Predicting climate-driven regime shifts versus rebound potential in coral reefs

Graham et al. (2017) Nature, 518:14140.

Climate-induced coral bleaching is among the greatest current threats to coral reefs, causing widespread loss of live coral cover1.Conditions under which reefs bounce back from bleaching events or shift from coral to algal dominance are unknown, making it difficult to predict and plan for differing reef responses under climate change2. Herewe document and predict long-term reef responses to a major climateinduced coral bleaching event that caused unprecedented regionwide mortality of Indo-Pacific corals. Following loss of .90% live coral cover, 12 of 21 reefs recovered towards pre-disturbance live coral states,while nine reefs underwent regime shifts to fleshymacroalgae. Functional diversity of associated reef fish communities shifted substantially following bleaching, returning towardspre-disturbance structure on recovering reefs, while becoming progressively altered on regime shifting reefs. We identified threshold values for a range of factors that accurately predicted ecosystem response to the bleaching event.Recoverywas favouredwhen reefswere structurally complex and in deeper water,when density of juvenile corals and herbivorous fisheswas relatively high andwhen nutrient loads were low. Whether reefs were inside no-take marine reserves had no bearing on ecosystemtrajectory. Although conditions governing regime shift or recovery dynamics were diverse, pre-disturbance quantification of simple factors such as structural complexity and water depth accurately predicted ecosystem trajectories. These findings foreshadow the likely divergent but predictable outcomes for reef ecosystems in response to climate change, thus guiding improvedmanagementand adaptation.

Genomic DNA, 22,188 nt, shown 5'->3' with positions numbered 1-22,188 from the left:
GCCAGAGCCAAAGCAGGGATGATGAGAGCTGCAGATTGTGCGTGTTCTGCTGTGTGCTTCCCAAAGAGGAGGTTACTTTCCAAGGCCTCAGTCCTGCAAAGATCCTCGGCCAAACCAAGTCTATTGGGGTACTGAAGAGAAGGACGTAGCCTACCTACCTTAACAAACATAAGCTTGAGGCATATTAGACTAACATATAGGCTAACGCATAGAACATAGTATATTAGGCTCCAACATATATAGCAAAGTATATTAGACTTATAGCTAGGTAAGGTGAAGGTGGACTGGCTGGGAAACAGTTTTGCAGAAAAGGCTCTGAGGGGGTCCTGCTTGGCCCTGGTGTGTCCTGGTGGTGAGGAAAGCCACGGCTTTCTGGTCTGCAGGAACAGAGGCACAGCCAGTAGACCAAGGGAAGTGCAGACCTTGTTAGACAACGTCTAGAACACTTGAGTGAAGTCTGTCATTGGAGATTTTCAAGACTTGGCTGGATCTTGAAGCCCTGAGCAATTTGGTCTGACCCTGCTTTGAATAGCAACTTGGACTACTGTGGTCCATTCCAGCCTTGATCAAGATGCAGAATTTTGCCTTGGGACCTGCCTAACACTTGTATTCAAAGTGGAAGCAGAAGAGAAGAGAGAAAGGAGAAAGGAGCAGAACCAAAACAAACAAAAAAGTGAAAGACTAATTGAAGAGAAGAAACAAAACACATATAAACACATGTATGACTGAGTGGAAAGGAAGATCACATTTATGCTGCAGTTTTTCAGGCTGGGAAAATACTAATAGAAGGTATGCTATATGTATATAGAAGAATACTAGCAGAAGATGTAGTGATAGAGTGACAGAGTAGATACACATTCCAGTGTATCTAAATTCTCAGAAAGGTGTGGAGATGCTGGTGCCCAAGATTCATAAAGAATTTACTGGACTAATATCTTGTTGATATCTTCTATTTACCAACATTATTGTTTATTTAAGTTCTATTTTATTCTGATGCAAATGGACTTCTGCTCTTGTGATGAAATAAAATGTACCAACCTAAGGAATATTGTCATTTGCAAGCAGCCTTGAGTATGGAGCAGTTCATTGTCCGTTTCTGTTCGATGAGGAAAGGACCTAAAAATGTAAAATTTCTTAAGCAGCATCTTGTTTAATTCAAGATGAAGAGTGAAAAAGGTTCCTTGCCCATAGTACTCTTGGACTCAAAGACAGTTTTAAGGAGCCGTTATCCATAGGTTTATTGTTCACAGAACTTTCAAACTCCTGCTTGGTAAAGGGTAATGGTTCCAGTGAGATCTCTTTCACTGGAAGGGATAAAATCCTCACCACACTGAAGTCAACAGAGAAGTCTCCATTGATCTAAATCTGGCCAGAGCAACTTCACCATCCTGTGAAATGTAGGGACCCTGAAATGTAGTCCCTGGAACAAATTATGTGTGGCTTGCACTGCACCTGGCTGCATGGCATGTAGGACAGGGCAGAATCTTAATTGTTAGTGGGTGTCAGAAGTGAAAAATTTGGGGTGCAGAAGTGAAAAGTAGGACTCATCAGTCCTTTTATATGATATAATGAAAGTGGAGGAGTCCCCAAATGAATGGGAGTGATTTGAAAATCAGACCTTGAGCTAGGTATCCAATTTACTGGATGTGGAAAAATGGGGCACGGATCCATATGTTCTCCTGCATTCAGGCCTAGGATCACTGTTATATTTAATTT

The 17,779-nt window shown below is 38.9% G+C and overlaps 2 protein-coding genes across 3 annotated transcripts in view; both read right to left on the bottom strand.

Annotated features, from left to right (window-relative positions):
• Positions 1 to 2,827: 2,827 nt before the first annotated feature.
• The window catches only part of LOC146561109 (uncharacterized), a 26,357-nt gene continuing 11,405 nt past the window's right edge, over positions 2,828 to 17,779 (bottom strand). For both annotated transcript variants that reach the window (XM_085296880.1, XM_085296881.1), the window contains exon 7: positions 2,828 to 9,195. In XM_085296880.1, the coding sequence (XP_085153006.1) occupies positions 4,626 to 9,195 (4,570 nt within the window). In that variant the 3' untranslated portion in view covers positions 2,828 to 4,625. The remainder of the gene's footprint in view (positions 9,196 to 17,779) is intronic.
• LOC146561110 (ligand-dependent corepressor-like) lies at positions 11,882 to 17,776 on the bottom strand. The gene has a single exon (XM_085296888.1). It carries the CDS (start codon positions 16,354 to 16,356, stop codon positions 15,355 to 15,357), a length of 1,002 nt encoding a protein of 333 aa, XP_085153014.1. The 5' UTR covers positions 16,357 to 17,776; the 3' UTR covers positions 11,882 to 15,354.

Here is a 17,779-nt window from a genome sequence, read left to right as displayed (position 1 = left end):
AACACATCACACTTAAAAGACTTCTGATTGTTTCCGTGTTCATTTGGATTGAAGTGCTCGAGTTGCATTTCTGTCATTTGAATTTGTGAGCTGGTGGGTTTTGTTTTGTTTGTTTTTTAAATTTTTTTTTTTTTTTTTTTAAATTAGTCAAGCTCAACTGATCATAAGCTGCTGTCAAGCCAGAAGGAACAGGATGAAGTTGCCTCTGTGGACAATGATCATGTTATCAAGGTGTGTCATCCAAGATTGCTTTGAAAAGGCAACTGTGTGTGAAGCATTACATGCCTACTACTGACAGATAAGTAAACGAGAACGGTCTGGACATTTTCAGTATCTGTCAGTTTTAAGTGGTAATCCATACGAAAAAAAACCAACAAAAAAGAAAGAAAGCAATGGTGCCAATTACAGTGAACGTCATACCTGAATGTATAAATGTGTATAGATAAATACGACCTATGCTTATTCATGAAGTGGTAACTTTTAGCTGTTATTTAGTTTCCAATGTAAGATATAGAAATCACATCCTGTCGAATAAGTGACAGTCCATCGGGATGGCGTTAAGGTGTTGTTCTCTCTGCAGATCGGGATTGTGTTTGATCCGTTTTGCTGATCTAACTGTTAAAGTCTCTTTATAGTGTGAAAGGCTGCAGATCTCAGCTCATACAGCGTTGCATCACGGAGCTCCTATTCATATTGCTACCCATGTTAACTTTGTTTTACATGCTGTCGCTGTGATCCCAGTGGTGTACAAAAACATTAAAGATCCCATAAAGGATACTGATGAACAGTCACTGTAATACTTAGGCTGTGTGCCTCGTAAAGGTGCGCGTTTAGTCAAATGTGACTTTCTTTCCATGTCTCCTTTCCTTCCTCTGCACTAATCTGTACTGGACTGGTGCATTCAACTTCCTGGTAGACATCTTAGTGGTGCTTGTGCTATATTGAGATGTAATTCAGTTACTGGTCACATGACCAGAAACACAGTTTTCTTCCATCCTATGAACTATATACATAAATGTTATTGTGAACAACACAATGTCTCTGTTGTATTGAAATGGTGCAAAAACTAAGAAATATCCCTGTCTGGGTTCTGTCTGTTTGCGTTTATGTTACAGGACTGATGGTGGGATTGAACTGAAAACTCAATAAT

http://www.nature.com/nature/journal/v518/n7537/full/nature14140.html